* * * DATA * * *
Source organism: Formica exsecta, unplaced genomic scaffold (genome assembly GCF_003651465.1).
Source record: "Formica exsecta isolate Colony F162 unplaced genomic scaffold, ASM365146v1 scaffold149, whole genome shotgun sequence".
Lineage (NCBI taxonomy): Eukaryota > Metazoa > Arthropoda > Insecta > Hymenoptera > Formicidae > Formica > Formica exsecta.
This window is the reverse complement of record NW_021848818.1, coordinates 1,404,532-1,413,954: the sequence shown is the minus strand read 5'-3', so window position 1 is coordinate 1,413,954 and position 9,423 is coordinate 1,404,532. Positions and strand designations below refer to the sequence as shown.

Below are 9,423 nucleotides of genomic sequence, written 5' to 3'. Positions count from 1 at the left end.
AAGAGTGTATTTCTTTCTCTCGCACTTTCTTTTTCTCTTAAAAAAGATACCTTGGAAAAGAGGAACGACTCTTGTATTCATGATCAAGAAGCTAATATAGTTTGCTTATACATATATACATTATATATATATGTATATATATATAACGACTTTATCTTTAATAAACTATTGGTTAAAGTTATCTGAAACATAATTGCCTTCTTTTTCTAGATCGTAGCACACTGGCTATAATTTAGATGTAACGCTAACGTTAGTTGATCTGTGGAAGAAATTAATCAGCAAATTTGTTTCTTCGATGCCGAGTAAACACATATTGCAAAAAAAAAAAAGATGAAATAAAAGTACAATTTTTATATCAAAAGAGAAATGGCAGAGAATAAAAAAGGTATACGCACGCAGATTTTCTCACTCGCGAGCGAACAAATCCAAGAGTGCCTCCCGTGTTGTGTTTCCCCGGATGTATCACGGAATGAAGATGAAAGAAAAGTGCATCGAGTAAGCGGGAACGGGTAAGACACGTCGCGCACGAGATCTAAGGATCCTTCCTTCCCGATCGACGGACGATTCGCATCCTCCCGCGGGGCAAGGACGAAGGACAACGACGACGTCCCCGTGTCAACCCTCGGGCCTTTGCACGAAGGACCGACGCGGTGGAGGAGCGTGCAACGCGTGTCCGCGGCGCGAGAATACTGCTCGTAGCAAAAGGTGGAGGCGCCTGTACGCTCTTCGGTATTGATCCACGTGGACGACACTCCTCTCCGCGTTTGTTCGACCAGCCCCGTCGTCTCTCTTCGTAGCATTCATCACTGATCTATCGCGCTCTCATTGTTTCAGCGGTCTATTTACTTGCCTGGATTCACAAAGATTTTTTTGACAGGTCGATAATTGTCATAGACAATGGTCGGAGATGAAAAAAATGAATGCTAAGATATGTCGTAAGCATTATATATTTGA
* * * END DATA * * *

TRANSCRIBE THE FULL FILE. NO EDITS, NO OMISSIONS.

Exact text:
Source organism: Formica exsecta, unplaced genomic scaffold (genome assembly GCF_003651465.1).
Source record: "Formica exsecta isolate Colony F162 unplaced genomic scaffold, ASM365146v1 scaffold149, whole genome shotgun sequence".
Lineage (NCBI taxonomy): Eukaryota > Metazoa > Arthropoda > Insecta > Hymenoptera > Formicidae > Formica > Formica exsecta.
This window is the reverse complement of record NW_021848818.1, coordinates 1,404,532-1,413,954: the sequence shown is the minus strand read 5'-3', so window position 1 is coordinate 1,413,954 and position 9,423 is coordinate 1,404,532. Positions and strand designations below refer to the sequence as shown.

Below are 9,423 nucleotides of genomic sequence, written 5' to 3'. Positions count from 1 at the left end.
AAGAGTGTATTTCTTTCTCTCGCACTTTCTTTTTCTCTTAAAAAAGATACCTTGGAAAAGAGGAACGACTCTTGTATTCATGATCAAGAAGCTAATATAGTTTGCTTATACATATATACATTATATATATATGTATATATATATAACGACTTTATCTTTAATAAACTATTGGTTAAAGTTATCTGAAACATAATTGCCTTCTTTTTCTAGATCGTAGCACACTGGCTATAATTTAGATGTAACGCTAACGTTAGTTGATCTGTGGAAGAAATTAATCAGCAAATTTGTTTCTTCGATGCCGAGTAAACACATATTGCAAAAAAAAAAAAGATGAAATAAAAGTACAATTTTTATATCAAAAGAGAAATGGCAGAGAATAAAAAAGGTATACGCACGCAGATTTTCTCACTCGCGAGCGAACAAATCCAAGAGTGCCTCCCGTGTTGTGTTTCCCCGGATGTATCACGGAATGAAGATGAAAGAAAAGTGCATCGAGTAAGCGGGAACGGGTAAGACACGTCGCGCACGAGATCTAAGGATCCTTCCTTCCCGATCGACGGACGATTCGCATCCTCCCGCGGGGCAAGGACGAAGGACAACGACGACGTCCCCGTGTCAACCCTCGGGCCTTTGCACGAAGGACCGACGCGGTGGAGGAGCGTGCAACGCGTGTCCGCGGCGCGAGAATACTGCTCGTAGCAAAAGGTGGAGGCGCCTGTACGCTCTTCGGTATTGATCCACGTGGACGACACTCCTCTCCGCGTTTGTTCGACCAGCCCCGTCGTCTCTCTTCGTAGCATTCATCACTGATCTATCGCGCTCTCATTGTTTCAGCGGTCTATTTACTTGCCTGGATTCACAAAGATTTTTTTGACAGGTCGATAATTGTCATAGACAATGGTCGGAGATGAAAAAAATGAATGCTAAGATATGTCGTAAGCATTATATATTTGA